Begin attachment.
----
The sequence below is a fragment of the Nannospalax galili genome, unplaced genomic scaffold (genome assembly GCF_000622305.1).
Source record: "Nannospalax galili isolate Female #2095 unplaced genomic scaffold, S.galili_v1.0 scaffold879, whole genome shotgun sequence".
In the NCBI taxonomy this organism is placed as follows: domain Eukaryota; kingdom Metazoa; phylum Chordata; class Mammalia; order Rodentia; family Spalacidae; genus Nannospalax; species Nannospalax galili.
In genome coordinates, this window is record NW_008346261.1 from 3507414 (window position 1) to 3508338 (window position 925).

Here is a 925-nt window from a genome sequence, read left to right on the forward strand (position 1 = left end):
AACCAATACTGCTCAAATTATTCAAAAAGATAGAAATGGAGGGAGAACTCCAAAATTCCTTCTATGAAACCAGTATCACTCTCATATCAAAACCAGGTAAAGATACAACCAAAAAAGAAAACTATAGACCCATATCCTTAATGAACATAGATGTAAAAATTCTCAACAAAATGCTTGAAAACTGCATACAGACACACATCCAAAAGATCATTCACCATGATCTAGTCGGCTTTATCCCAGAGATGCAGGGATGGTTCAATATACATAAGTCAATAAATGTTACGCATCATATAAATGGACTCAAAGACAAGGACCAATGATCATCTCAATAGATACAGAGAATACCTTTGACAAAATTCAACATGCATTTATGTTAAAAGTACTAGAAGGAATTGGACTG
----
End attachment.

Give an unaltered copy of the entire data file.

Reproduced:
The sequence below is a fragment of the Nannospalax galili genome, unplaced genomic scaffold (genome assembly GCF_000622305.1).
Source record: "Nannospalax galili isolate Female #2095 unplaced genomic scaffold, S.galili_v1.0 scaffold879, whole genome shotgun sequence".
In the NCBI taxonomy this organism is placed as follows: domain Eukaryota; kingdom Metazoa; phylum Chordata; class Mammalia; order Rodentia; family Spalacidae; genus Nannospalax; species Nannospalax galili.
In genome coordinates, this window is record NW_008346261.1 from 3507414 (window position 1) to 3508338 (window position 925).

Here is a 925-nt window from a genome sequence, read left to right on the forward strand (position 1 = left end):
AACCAATACTGCTCAAATTATTCAAAAAGATAGAAATGGAGGGAGAACTCCAAAATTCCTTCTATGAAACCAGTATCACTCTCATATCAAAACCAGGTAAAGATACAACCAAAAAAGAAAACTATAGACCCATATCCTTAATGAACATAGATGTAAAAATTCTCAACAAAATGCTTGAAAACTGCATACAGACACACATCCAAAAGATCATTCACCATGATCTAGTCGGCTTTATCCCAGAGATGCAGGGATGGTTCAATATACATAAGTCAATAAATGTTACGCATCATATAAATGGACTCAAAGACAAGGACCAATGATCATCTCAATAGATACAGAGAATACCTTTGACAAAATTCAACATGCATTTATGTTAAAAGTACTAGAAGGAATTGGACTG